Malacañang has denied allegations by a United Nations (UN) panel that the government failed to seek compensation for the so-called Filipino comfort women during Japanese occupation of the Philippines in World War II.
In a statement, the Presidential Communications Office (PCO) said the Philippine government acknowledged the findings published by the Committee on the Convention on the Elimination of Discrimination against Women (CEDAW), stressing that it recognizes the suffering of Filipina victims of “atrocious violations” during the war.
The PCO asserted that “some reparations have been made and the Supreme Court has adjudicated on the matter”.
The PCO added however that the government will study the views of the UN women’s rights committee and submit a written response within six months, as provided for under the Optional Protocol to the CEDAW.
“The government of the Philippines remains fully committed to women’s rights pursuant to its international human rights obligations and national laws and jurisprudence,” the PCO said.
The CEDAW issued on March 8, the International Women’s Day, its decision on the complaint filed by 24 members of the Malaya Lolas, a non-profit organization that supports sexual slavery survivors, or known as comfort women.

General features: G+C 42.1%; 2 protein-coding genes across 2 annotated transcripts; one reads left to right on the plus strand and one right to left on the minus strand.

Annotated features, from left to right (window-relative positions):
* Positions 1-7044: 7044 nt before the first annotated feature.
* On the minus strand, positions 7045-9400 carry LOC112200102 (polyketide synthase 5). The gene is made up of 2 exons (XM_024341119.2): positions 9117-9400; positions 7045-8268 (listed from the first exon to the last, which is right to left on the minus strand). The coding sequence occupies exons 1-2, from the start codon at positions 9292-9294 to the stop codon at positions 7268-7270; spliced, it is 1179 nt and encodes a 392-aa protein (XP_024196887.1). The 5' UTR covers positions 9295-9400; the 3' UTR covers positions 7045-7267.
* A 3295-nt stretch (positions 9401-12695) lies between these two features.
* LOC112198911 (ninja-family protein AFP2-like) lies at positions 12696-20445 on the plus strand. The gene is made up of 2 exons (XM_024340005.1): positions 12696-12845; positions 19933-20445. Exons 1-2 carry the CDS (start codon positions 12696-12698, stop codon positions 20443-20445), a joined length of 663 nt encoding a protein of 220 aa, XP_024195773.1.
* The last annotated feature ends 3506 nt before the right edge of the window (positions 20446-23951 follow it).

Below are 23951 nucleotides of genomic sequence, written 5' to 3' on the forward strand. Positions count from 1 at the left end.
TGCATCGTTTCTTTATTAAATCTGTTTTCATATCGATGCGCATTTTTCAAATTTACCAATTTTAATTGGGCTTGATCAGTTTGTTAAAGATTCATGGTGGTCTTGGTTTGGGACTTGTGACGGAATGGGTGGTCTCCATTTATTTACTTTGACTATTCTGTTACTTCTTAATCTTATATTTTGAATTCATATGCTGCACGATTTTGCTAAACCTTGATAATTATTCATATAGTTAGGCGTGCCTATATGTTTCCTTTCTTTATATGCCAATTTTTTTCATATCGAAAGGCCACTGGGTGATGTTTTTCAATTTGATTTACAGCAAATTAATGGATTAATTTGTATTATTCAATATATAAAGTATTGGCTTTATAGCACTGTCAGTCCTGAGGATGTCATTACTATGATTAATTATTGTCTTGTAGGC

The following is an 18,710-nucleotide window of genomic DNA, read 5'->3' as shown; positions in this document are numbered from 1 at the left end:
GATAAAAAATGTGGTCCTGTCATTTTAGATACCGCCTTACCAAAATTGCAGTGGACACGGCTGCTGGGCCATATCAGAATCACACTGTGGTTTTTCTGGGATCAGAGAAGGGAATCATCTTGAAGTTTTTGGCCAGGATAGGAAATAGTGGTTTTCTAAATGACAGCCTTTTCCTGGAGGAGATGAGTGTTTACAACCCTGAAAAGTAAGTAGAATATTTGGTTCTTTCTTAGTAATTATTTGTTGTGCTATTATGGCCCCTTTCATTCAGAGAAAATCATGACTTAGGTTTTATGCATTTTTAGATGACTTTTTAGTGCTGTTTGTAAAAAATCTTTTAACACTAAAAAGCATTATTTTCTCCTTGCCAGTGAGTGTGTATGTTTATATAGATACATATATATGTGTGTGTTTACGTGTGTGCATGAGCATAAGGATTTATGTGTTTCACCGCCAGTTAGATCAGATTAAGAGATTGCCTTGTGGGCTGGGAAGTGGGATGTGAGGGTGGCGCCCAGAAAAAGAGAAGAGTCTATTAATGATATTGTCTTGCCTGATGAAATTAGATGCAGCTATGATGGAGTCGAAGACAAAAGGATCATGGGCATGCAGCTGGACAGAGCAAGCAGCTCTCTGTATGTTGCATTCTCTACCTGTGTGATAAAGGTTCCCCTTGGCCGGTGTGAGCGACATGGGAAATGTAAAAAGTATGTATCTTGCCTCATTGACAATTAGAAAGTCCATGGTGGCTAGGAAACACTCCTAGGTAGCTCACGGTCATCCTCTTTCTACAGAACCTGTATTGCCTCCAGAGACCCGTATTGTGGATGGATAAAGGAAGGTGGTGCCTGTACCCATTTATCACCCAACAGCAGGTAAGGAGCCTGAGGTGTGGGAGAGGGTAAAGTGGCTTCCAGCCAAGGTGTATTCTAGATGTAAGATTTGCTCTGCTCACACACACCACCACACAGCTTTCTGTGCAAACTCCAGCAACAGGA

“The Committee (CEDAW) requested that the Philippines provide the victims full reparation, including material compensation and an official apology for the continuing discrimination,” the UN said.
The Malaya Lolas consistently pressed for indemnification at the domestic level, suggesting that the government of the Philippines endorse their claims and their right to reparations against the government of Japan.
The group claimed, however, that their efforts were “dismissed by the authorities.”
According to the UN, the group wanted “to establish the responsibility of the State party to fulfill its commitments under the Convention on the Elimination of All Forms of Discrimination Against Women in supporting the non-discrimination of women and girls on its territory.”
During World War II, thousands of women across Asia, including the Philippines, became victims of sexual slavery by the Japanese soldiers.
In 1956, Manila and Tokyo signed a reparation agreement, under which Japan would provide the country with services and goods valued at the equivalent of USD550 million.
While their number rapidly dwindled, the remaining victims continued to seek justice and urge Japan to resolve the comfort women issue.